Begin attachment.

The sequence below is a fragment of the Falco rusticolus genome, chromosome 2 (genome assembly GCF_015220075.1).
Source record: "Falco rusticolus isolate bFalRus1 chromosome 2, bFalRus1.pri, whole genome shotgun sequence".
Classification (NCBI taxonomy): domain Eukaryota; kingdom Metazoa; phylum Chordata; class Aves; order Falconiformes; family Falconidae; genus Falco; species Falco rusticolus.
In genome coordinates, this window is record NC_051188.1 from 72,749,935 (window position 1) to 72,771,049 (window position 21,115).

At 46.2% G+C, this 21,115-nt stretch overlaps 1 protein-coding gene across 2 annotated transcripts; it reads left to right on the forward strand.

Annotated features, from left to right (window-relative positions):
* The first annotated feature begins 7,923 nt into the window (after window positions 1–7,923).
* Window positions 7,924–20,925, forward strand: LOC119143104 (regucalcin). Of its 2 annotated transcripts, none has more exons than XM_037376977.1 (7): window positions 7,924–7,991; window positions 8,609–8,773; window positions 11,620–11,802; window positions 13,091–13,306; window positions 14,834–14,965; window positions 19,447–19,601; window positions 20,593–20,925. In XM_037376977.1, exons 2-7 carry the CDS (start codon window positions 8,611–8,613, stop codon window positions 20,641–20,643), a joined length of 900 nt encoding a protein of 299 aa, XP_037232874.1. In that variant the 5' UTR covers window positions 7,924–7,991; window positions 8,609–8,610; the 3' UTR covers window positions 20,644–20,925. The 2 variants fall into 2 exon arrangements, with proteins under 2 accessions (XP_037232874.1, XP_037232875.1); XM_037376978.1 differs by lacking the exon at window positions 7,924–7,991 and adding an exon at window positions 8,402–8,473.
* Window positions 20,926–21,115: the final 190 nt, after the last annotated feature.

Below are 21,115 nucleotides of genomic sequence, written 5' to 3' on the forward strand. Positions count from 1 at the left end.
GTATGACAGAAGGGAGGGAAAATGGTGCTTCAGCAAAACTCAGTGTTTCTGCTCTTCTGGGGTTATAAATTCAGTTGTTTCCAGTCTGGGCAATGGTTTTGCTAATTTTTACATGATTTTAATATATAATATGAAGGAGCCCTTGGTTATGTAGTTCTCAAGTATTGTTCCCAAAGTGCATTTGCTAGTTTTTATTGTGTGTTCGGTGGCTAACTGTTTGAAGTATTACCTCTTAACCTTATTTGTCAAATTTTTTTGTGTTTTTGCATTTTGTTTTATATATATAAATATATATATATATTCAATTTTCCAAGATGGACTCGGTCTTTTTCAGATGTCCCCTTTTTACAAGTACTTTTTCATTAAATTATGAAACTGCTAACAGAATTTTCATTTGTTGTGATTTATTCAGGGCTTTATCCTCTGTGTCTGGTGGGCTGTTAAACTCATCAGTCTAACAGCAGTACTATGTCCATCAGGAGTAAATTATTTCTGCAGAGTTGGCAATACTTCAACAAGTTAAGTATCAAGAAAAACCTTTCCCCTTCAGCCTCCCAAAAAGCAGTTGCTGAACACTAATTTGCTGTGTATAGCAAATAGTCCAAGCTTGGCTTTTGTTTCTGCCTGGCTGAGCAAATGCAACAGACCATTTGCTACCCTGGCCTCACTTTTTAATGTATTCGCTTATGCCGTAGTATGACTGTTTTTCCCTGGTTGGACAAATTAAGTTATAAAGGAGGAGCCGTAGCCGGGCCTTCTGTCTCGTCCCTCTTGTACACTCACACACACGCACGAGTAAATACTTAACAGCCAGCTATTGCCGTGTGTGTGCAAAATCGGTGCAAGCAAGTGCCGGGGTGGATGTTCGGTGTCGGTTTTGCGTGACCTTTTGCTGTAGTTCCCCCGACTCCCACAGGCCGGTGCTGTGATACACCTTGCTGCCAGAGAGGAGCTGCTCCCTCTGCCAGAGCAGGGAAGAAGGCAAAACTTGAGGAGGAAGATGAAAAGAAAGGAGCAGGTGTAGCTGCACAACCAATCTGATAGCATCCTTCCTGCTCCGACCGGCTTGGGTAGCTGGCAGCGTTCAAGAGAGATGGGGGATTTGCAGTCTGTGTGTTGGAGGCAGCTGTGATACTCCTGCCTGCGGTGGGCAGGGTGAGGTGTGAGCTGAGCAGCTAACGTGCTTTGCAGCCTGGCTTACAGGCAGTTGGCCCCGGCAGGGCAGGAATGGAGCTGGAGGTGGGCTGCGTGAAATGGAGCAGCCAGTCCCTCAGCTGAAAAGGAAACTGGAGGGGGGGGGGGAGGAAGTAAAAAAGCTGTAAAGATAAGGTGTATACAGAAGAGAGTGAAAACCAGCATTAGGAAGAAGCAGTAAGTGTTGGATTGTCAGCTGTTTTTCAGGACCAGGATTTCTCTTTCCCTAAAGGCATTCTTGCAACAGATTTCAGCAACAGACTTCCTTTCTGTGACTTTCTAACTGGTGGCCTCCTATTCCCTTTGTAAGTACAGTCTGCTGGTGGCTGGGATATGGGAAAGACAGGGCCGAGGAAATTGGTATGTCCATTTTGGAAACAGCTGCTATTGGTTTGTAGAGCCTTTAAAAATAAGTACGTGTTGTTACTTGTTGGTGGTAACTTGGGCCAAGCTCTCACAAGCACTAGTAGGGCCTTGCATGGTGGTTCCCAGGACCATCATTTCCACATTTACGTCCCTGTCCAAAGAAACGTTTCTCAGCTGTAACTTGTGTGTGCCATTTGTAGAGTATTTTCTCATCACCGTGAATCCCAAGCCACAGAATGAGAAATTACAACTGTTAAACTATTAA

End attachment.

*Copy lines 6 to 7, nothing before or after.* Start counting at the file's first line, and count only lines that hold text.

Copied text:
Annotated features, from left to right (window-relative positions):
* The first annotated feature begins 7,923 nt into the window (after window positions 1–7,923).